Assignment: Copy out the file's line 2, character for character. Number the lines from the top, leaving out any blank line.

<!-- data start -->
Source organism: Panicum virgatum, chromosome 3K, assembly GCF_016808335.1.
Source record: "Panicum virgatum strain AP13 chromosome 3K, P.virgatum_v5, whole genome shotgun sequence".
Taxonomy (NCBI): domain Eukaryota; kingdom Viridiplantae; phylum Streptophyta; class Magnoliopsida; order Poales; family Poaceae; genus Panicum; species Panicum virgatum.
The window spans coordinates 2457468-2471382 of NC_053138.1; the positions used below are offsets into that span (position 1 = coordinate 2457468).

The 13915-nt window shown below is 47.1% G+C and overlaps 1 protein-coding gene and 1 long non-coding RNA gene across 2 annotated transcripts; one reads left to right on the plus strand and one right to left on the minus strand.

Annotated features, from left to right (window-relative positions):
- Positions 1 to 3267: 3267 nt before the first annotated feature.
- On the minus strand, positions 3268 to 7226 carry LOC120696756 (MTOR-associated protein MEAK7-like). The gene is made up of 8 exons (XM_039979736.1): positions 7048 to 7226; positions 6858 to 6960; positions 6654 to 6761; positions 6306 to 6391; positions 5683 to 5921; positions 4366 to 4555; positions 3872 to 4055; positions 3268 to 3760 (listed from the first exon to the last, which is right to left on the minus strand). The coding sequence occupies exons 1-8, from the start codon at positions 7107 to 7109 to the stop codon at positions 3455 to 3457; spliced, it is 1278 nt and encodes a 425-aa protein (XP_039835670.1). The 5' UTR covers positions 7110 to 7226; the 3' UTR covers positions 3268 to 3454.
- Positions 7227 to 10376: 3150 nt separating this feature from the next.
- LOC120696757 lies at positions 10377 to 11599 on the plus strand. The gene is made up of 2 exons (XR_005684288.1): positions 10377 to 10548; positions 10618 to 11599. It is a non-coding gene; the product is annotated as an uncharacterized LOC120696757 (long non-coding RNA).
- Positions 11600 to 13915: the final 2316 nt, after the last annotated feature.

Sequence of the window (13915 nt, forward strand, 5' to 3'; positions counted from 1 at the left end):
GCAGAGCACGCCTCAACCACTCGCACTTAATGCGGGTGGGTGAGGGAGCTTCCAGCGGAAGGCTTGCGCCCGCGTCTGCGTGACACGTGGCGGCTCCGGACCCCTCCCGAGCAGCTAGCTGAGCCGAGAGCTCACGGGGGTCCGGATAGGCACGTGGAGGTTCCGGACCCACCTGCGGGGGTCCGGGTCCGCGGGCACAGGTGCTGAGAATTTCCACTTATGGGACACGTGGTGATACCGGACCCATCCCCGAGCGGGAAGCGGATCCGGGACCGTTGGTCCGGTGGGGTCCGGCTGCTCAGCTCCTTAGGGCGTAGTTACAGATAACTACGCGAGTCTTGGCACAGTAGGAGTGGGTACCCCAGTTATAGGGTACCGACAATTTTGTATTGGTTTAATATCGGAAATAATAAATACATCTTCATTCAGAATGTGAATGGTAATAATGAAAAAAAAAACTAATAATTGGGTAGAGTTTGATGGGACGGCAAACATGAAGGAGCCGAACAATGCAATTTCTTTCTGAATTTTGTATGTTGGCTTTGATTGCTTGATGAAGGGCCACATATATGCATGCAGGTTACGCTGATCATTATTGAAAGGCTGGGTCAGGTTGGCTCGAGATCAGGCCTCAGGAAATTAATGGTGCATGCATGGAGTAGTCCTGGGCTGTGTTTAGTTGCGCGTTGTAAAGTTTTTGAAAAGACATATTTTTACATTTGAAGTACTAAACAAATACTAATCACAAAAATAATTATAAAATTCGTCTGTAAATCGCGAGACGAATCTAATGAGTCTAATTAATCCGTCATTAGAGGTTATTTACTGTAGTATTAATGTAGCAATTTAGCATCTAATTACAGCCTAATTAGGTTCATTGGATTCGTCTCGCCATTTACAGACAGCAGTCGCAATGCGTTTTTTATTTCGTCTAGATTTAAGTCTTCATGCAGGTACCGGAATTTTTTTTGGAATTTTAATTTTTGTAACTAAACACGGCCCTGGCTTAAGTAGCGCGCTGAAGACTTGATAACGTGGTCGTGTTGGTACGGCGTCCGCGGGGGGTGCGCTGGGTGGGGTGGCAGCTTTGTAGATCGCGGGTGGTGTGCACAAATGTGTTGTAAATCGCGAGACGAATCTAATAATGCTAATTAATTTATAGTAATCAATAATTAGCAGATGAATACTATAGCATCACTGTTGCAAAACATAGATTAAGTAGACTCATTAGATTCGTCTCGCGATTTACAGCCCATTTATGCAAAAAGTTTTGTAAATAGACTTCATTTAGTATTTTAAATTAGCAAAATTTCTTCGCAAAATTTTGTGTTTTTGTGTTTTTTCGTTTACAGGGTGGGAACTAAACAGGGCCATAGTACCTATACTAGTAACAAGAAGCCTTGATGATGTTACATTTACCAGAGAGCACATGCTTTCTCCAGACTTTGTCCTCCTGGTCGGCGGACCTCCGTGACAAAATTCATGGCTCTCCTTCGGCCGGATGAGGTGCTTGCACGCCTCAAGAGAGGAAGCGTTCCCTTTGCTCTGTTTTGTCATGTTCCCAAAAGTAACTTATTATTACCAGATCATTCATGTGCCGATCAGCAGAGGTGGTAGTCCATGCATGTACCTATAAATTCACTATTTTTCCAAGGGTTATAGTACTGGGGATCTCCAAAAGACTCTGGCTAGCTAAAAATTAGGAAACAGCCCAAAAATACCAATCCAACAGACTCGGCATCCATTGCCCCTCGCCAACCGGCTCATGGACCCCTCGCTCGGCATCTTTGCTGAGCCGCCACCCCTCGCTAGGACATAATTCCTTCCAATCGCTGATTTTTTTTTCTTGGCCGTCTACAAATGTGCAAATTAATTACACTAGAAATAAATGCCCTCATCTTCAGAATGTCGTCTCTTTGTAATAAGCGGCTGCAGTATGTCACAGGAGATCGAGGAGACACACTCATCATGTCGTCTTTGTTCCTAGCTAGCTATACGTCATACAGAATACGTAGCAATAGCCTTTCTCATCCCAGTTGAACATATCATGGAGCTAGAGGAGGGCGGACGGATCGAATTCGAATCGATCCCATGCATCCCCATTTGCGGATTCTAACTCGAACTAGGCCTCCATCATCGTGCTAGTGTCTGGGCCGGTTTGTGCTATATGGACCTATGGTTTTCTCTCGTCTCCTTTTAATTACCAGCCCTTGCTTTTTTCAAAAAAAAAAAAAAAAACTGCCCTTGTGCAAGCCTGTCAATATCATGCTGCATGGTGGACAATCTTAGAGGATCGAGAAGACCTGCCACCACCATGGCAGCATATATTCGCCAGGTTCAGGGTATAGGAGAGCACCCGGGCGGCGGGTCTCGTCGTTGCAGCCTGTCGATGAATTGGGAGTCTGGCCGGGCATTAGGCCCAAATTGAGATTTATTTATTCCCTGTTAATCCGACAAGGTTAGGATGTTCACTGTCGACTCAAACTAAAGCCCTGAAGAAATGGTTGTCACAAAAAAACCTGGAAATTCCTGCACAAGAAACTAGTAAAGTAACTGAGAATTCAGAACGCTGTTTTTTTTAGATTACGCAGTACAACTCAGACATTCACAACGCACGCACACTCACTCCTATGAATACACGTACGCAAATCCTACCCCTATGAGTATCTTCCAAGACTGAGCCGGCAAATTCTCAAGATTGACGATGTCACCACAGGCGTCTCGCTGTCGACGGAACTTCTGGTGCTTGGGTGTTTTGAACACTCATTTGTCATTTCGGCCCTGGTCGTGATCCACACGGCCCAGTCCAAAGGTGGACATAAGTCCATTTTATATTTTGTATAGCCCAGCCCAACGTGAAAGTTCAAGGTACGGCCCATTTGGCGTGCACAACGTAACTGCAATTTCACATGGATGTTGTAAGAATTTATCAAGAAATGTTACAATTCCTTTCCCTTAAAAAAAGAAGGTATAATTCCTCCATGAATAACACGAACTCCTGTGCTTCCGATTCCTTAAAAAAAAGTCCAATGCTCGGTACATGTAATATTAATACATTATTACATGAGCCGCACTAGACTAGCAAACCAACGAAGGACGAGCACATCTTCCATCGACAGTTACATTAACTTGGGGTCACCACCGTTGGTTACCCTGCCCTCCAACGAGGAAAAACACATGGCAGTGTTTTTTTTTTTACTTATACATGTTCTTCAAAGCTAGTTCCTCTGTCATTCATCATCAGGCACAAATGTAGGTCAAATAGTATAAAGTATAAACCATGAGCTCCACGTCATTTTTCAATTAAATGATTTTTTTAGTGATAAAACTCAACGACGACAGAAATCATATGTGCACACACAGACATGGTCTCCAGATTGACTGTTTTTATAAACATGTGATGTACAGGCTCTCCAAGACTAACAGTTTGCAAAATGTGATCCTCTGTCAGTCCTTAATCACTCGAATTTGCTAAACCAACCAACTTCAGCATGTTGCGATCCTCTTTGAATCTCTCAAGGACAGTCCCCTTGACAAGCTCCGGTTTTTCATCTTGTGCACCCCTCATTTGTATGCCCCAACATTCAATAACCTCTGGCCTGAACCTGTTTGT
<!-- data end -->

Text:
Source record: "Panicum virgatum strain AP13 chromosome 3K, P.virgatum_v5, whole genome shotgun sequence".